Sleep apnea historical perspective

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Editor-In-Chief: C. Michael Gibson, M.S., M.D. [1] Associate Editor(s)-in-Chief: Saarah T. Alkhairy, M.D.


Sleep apnea was first described in literature in the 19th century. It was often misdiagnosed as either narcolepsy or skepticism. In 1981, Collin Sullivan invented the continuous positive airway pressure (CPAP) for the treatment of sleep apnea. Prior to its recognition as a unique disorder, sleep apnea was viewed as either a type of insomnia or an age-related phenomenon.


  • In 1890, Silas Weir Mitchell, a neurologist and American toxicologist, described sleep apnea as respiratory failure in sleep because of the "failure of the chest and diaphragmatic movements" [1]
  • During the second half of the 19th century, the clinical features of sleep apnea were thoroughly described:[1]

Development of Treatment Strategies

  • In 1981, Colin Sullivan and associates in Sydney improved the management of obstructive sleep apnea with continuous positive airway pressure (CPAP) [2]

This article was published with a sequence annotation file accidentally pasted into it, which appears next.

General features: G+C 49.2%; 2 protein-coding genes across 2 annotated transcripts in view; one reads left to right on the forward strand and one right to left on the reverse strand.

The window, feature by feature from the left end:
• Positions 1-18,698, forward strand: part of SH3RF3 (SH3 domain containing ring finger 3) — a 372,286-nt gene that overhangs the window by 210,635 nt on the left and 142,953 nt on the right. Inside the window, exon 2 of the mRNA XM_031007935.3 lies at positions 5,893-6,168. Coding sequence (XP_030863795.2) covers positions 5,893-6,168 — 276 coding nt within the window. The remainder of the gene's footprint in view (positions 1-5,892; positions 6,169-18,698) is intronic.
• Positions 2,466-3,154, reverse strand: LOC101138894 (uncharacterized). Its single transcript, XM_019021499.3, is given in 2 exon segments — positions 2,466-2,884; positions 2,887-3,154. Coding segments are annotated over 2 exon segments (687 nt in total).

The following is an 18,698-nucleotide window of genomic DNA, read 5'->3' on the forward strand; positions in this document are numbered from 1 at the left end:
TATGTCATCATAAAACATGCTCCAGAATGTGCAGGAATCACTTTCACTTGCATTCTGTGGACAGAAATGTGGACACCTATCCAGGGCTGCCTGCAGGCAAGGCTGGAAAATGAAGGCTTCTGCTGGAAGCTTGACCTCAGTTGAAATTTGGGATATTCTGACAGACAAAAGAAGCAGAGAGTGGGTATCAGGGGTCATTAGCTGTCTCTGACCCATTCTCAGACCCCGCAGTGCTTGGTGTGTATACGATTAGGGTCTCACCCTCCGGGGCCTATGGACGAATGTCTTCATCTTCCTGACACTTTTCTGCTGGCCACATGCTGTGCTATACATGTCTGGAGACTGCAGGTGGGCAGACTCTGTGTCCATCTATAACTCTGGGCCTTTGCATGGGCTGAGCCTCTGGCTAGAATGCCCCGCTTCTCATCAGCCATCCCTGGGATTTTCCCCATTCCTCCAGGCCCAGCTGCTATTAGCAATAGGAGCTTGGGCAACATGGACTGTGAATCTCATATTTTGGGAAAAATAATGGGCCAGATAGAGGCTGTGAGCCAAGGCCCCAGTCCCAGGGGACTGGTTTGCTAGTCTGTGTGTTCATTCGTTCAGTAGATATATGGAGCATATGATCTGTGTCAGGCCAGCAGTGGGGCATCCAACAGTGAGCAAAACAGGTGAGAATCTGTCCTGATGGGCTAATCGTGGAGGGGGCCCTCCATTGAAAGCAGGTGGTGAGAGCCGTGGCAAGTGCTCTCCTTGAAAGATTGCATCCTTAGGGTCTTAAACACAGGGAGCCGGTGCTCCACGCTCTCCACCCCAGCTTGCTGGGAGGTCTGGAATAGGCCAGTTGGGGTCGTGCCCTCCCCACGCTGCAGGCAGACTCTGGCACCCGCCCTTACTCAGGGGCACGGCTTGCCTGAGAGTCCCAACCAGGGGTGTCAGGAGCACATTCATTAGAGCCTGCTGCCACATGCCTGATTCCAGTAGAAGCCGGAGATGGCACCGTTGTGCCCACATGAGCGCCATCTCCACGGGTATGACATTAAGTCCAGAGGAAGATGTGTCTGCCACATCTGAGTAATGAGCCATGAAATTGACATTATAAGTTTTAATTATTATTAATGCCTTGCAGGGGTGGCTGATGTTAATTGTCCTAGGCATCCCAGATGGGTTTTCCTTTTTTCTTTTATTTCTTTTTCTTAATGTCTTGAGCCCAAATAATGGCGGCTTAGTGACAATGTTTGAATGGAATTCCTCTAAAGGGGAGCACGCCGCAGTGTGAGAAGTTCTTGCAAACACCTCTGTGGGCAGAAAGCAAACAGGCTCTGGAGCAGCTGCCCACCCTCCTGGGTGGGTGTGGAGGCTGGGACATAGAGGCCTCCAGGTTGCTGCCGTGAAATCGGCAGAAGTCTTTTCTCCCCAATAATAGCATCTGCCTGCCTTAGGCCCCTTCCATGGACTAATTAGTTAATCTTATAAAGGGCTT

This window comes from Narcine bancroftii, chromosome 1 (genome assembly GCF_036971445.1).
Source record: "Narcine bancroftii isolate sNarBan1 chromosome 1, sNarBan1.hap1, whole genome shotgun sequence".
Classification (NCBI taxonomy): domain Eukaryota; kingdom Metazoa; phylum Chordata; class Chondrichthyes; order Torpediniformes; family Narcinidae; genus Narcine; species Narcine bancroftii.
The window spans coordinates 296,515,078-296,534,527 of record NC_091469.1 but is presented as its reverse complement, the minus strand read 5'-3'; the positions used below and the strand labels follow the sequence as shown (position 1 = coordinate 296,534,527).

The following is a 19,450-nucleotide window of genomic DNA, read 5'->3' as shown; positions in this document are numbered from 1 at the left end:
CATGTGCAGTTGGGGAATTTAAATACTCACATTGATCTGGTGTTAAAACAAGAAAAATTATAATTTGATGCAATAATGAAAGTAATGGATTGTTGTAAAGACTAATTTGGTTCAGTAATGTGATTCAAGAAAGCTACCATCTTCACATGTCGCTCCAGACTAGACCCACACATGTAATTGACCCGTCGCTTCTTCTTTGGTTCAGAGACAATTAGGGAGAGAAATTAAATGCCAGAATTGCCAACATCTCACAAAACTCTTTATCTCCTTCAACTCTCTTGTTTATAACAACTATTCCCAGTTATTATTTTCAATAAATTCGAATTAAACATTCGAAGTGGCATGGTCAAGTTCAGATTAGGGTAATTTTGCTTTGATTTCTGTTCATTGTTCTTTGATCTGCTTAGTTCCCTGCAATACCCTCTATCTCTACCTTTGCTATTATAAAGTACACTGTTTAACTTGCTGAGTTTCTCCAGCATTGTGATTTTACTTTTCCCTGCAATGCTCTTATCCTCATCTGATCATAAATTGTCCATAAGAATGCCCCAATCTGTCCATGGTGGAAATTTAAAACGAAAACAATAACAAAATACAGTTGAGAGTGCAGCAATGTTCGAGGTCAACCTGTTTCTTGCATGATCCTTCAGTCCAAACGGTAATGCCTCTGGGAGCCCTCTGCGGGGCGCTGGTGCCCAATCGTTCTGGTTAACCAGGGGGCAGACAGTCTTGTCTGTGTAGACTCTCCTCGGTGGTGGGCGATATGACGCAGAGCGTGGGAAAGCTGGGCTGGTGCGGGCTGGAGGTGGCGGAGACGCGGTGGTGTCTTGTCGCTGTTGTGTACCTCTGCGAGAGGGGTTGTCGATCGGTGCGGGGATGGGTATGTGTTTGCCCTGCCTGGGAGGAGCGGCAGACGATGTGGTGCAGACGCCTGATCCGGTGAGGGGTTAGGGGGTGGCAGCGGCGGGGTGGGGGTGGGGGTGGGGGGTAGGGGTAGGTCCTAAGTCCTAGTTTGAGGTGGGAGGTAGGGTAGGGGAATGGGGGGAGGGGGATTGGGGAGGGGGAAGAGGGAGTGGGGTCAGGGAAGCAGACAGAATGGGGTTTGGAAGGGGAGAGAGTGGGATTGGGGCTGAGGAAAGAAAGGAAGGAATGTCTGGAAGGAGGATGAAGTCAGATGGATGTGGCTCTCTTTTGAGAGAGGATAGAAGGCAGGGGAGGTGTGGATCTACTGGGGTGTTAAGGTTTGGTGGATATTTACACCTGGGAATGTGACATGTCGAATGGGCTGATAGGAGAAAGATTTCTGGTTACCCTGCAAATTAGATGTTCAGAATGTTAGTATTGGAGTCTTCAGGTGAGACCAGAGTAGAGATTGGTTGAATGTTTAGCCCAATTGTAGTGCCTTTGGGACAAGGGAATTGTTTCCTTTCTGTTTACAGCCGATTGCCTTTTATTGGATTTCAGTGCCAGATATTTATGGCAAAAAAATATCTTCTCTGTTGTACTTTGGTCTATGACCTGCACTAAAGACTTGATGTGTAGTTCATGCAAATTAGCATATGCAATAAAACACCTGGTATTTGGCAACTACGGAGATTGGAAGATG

• By the late 1980s, CPAP was transformed from the bulky and noisy first models and became widely used, which lead to specialized clinics for diagnosis and treatment

Impact on Cultural History

  • April 18th is Sleep Apnea Awareness Day in recognition of Colin Sullivan (Australian physician, professor, and inventor)
  • Before sleep apnea was recognized as a separate sleep disorder, it was viewed as either a type of insomnia or an age-related phenomenon[3]


  1. 1.0 1.1 1.2 Lavie, [ill]etz (1984). "[ill]othing New Under the Moon". Archives of Internal Medicine. 144 (10): 2025. doi:10.1001/archinte.1984.04400010145023. ISSN 0003-9926.
  2. Sullivan, ColinE.; Berthon-Jones, Michael; Issa, FaiqG.; Eves, Lorraine (1981). "REVERSAL OF OBSTRUCTIVE SLEEP APNOEA BY CONTINUOUS POSITIVE AIRWAY PRESSURE APPLIED THROUGH THE NARES". The Lancet. 317 (8225): 862–865. doi:10.1016/S0140-6736(81)92140-1. ISSN 0140-6736.
  3. Shaw R, McKenzie S, Taylor T, Olafiranye O, Boutin-Foster C, Ogedegbe G; et al. (2012). "Beliefs and attitudes toward obstructive sleep apnea evaluation and treatment among blacks". J Natl Med Assoc. 104 (11–12): 510–9. PMC 3740354. PMID 23560353.

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